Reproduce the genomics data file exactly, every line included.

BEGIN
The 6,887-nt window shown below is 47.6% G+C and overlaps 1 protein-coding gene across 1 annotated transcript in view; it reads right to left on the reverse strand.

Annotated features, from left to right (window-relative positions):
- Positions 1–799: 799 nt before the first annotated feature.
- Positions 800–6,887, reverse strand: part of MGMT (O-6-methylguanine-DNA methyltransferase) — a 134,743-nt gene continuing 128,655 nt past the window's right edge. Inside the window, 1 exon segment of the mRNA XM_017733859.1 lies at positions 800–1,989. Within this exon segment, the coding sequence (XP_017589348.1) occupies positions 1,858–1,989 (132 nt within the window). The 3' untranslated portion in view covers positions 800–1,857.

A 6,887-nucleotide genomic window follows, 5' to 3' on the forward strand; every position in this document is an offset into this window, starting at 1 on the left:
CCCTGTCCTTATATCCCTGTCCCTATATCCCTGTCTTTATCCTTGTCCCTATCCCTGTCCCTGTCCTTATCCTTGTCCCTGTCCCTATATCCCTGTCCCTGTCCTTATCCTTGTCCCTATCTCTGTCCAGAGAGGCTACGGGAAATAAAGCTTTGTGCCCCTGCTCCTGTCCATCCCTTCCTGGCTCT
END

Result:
The 6,887-nt window shown below is 47.6% G+C and overlaps 1 protein-coding gene across 1 annotated transcript in view; it reads right to left on the reverse strand.

Annotated features, from left to right (window-relative positions):
- Positions 1–799: 799 nt before the first annotated feature.
- Positions 800–6,887, reverse strand: part of MGMT (O-6-methylguanine-DNA methyltransferase) — a 134,743-nt gene continuing 128,655 nt past the window's right edge. Inside the window, 1 exon segment of the mRNA XM_017733859.1 lies at positions 800–1,989. Within this exon segment, the coding sequence (XP_017589348.1) occupies positions 1,858–1,989 (132 nt within the window). The 3' untranslated portion in view covers positions 800–1,857.

A 6,887-nucleotide genomic window follows, 5' to 3' on the forward strand; every position in this document is an offset into this window, starting at 1 on the left:
CCCTGTCCTTATATCCCTGTCCCTATATCCCTGTCTTTATCCTTGTCCCTATCCCTGTCCCTGTCCTTATCCTTGTCCCTGTCCCTATATCCCTGTCCCTGTCCTTATCCTTGTCCCTATCTCTGTCCAGAGAGGCTACGGGAAATAAAGCTTTGTGCCCCTGCTCCTGTCCATCCCTTCCTGGCTCT